Booktree and Open Books help uphold a Pacific Northwest tradition.
The author Ann Patchett (“Bel Canto,” “State of Wonder,” “Commonwealth”) owns a bookstore, Parnassus Books, in her hometown of Nashville, Tenn. “I have no interest in retail; I have no interest in opening a bookstore,” she told The New York Times, at the time of the store’s opening. “But I also have no interest in living in a city without a bookstore.”
It’s a sentiment that resonates with Mary Harris, former co-owner of Parkplace Books (which closed in December). Last week, with co-owner Christopher Jarmick, she opened a new store in Kirkland: Booktree, named for the fanciful wooden sculpture of a tree — complete with shelving space for books — that once graced the children’s room at Parkplace. The shop, with the tree having pride of place by the front window, is now one of the Eastside’s only single independent bookstores (along with Island Books on Mercer Island).
“That’s how I was feeling — how could I live in a town without a bookstore?” Harris said, in an interview last month. “What independent bookstores are is a gathering place for a community, for an exchange of ideas.”
If you go
Open daily, 609 Market St., Kirkland (425-202-7791 or booktreekirkland.com).
Open Books: A Poem Emporium
Open Tuesdays-Sundays, 2414 N. 45th St., Seattle (206-633-0811 or openpoetrybooks.com).
And, increasingly, independent bookstores are thriving: The American Booksellers Association (ABA) reported this year that its membership has grown for the seventh consecutive year. Though Amazon.com and chain bookstores (remember when Borders was a thing?) initially seemed to pose a threat to brick-and-mortar indies, customers are newly yearning for that gathering place Harris mentions.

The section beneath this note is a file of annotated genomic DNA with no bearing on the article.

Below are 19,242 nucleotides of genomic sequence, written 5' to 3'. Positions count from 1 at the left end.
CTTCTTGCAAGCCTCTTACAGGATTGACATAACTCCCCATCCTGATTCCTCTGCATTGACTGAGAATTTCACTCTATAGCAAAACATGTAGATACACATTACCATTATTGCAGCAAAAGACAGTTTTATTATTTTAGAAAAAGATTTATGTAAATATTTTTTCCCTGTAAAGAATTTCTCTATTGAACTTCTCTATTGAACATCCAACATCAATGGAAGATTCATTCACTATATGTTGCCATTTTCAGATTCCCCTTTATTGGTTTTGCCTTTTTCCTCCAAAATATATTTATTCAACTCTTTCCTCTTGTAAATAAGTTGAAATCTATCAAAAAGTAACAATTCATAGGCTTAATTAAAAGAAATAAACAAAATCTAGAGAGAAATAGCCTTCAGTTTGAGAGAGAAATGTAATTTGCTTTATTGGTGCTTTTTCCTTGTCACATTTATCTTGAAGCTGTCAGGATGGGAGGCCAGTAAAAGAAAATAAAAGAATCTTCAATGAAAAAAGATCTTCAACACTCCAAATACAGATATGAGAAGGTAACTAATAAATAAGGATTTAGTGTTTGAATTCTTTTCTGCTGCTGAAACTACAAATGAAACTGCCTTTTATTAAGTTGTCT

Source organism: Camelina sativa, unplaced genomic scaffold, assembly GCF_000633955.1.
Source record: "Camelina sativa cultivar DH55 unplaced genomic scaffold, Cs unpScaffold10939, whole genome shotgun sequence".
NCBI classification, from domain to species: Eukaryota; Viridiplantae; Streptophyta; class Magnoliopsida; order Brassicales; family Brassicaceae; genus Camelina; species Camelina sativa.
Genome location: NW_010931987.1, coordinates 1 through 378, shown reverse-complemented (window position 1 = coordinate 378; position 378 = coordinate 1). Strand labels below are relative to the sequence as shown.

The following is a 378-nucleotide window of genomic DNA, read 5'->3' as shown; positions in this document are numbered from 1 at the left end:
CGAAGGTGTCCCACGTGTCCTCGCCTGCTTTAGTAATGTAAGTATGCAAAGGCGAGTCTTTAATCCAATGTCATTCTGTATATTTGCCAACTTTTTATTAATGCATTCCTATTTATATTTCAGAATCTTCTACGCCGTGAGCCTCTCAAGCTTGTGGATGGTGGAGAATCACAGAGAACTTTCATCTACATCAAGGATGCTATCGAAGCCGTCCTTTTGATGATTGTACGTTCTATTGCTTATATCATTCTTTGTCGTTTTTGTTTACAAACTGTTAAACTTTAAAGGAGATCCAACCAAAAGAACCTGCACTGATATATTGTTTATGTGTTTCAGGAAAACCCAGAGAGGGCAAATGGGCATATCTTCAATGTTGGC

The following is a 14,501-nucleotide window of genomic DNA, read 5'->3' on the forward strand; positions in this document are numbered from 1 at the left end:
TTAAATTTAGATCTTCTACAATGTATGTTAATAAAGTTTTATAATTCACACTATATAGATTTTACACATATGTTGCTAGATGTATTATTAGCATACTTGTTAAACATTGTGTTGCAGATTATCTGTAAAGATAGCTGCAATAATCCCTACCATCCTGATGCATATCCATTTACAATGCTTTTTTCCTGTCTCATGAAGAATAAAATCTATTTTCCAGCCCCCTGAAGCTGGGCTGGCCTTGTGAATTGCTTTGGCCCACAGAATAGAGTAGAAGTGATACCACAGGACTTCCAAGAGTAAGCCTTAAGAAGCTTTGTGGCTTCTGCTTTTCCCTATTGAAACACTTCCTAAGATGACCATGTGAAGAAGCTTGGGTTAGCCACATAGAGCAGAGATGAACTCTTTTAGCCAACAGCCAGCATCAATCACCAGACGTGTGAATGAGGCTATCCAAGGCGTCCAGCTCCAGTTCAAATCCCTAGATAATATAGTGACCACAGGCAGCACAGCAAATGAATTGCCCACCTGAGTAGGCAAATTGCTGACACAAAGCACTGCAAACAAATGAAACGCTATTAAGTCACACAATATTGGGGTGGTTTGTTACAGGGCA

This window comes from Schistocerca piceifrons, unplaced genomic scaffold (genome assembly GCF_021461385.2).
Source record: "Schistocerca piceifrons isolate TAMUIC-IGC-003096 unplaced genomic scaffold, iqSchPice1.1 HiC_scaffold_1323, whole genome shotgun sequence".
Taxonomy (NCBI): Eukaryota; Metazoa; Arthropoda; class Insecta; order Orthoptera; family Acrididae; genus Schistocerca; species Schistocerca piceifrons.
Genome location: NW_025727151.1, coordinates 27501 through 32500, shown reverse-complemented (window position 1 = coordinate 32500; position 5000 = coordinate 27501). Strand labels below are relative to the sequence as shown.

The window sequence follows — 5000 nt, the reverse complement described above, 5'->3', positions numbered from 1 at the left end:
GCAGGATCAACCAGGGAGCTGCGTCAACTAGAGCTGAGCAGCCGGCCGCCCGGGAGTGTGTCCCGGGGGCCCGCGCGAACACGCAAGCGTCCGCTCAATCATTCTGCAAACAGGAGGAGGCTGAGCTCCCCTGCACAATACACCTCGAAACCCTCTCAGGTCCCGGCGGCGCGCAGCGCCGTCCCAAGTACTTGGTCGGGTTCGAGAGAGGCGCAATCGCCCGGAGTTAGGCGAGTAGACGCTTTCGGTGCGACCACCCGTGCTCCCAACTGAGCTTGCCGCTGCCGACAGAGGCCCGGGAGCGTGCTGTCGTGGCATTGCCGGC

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This year, the ABA reports the number of locations for independently owned bookstores has grown to 2,311, up from 2,227 in 2015 and just 1,651 in 2009.
The Pacific Northwest has long been blessed with a robust collection of independent bookstores — and with bookstore owners determined to continue traditions. Harris was herself a longtime employee at Parkplace Books before buying it, with Rebecca Willow, in 2002.
After their landlord announced other plans for the building, Harris, with Jarmick (who had run the poetry program at Parkplace), spent much of 2016 looking for a new location, finally finding just the right spot on Market Street, in a historic building’s retail space that most recently housed a hair salon. (They took out the sinks but kept the jazzy silver front counter.)
And, in Seattle’s Wallingford neighborhood, another new bookstore owner has stepped up. Billie Swift, a poet and editor, was dismayed to hear that the longtime owners of Open Books, one of the country’s few poetry-only bookstores, were retiring and putting the shop up for sale. Though, like Patchett, she hadn’t envisioned herself as a bookstore owner, the decision to purchase it came out of “panic,” she said, at the idea that the store “might not be here.”
Unlike Harris, Swift is a novice at what she described as “the remarkably Byzantine ins and outs of ordering and distribution.” But she’s learning quickly, after seeking advice from other independent bookstore owners and attending their meetings (“It was like being in a room full of my superheroes”).
The store, which stocks about 10,000 new and used poetry titles, had a grand reopening in September after several weeks’ closure.
Swift hopes to continue in the tradition of previous owners John Marshall and Christine Deavel in making Open Books a meeting place for Seattle’s poetry community, hosting readings and events at the store (including weekly “Winnie the Pooh” story hours) and reaching out beyond its walls.
Likewise, Harris and Jarmick look forward to hosting events at their cozy Booktree space. (The bookshelves are all on casters and can be rolled back to make room for rows of chairs for readings.) They’ll be stocking about 20,000 titles, with an emphasis on new fiction, books for children and teens and on book-club service.
They have been thrilled to see strong community support, even before their doors opened earlier this month. Harris said that 150 to 200 people have helped make Booktree a reality, many of whom were former Parkplace Books customers who wrote checks to help the new business get started. “I think we will open the business with positive cash flow,” said Jarmick, gratitude evident in his voice.
Deavel, in a farewell message on Open Books’ website, nicely summed up why the bookstore tradition is alive and well. “This love of reading, of books, of poetry, of independent bookstores, this love of mine — of ours — does not exist in isolation,” she wrote. “How thrilling is that?”
Information in this story has been corrected, after an original misstatement about the number of independent bookstores on the Eastside.